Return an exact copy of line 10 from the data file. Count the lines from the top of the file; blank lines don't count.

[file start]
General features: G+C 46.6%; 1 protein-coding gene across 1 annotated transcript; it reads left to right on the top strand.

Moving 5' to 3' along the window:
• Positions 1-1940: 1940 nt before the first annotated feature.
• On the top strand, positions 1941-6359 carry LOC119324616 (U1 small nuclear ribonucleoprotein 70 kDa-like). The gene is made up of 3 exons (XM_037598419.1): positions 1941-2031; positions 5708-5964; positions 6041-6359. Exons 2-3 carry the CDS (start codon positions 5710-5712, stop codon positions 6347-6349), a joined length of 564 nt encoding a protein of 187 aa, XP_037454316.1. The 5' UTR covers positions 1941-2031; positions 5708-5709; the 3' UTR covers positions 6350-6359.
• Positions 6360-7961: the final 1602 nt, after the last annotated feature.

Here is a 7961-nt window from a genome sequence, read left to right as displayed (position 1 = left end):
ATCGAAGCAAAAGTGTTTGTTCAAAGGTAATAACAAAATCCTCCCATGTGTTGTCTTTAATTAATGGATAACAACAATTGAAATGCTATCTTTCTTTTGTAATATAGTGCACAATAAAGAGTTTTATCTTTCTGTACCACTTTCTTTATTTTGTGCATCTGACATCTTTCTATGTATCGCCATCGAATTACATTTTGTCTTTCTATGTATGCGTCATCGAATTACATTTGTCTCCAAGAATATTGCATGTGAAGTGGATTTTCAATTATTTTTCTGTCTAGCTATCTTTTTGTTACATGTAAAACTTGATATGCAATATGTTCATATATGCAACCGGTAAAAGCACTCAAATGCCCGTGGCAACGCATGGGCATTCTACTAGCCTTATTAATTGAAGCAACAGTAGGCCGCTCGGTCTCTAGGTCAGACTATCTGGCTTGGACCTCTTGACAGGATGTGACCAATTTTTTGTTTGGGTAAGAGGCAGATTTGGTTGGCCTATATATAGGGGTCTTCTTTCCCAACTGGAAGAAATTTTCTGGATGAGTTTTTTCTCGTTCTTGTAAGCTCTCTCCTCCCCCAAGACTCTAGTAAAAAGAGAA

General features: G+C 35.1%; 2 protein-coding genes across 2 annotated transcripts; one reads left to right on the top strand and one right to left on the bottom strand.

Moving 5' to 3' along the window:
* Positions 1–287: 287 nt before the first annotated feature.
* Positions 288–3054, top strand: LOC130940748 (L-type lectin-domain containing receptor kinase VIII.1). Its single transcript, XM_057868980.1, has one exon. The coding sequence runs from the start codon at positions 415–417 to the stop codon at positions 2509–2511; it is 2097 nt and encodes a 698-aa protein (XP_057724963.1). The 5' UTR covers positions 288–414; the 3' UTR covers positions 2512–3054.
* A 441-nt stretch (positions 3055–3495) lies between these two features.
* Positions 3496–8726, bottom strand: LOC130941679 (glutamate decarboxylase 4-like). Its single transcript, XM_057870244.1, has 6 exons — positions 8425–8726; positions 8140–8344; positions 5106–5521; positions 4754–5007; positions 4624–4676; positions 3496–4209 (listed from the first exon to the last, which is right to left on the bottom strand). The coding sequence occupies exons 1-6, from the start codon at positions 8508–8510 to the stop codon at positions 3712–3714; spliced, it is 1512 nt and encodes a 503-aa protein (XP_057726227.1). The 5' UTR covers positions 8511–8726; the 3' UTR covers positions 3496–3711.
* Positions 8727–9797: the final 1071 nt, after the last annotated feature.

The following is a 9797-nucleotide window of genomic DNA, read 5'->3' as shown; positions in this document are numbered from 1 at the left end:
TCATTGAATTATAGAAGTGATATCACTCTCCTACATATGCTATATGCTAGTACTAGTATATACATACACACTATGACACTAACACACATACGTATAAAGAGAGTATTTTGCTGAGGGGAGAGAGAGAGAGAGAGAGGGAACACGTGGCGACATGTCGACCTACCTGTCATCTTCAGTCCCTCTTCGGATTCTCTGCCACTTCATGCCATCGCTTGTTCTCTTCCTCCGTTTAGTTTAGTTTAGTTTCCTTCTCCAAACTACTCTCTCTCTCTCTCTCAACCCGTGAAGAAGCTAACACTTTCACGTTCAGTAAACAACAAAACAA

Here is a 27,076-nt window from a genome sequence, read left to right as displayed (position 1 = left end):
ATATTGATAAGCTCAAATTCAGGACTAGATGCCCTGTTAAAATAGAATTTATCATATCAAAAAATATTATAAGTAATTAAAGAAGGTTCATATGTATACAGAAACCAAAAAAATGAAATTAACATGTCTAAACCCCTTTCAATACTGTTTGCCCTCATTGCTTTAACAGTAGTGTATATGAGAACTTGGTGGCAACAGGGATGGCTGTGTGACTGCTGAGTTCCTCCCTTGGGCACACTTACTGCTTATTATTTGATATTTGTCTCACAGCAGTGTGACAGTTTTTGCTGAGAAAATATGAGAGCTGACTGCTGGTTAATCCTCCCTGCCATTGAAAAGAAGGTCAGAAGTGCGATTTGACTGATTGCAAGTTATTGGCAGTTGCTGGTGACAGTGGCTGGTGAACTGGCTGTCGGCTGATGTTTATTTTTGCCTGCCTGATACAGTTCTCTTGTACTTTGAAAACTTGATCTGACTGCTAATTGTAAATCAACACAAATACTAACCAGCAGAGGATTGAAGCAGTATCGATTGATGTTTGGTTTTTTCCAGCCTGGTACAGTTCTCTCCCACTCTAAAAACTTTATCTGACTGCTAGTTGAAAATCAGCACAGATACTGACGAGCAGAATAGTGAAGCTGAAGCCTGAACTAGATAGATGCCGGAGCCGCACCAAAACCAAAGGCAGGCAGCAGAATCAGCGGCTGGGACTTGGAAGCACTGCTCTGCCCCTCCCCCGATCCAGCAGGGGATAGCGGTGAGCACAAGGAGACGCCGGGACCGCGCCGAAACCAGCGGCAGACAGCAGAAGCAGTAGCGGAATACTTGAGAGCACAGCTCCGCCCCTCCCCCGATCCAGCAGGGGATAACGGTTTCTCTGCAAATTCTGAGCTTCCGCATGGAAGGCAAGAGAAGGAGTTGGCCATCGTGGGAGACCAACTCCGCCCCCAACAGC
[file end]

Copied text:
* Positions 1–287: 287 nt before the first annotated feature.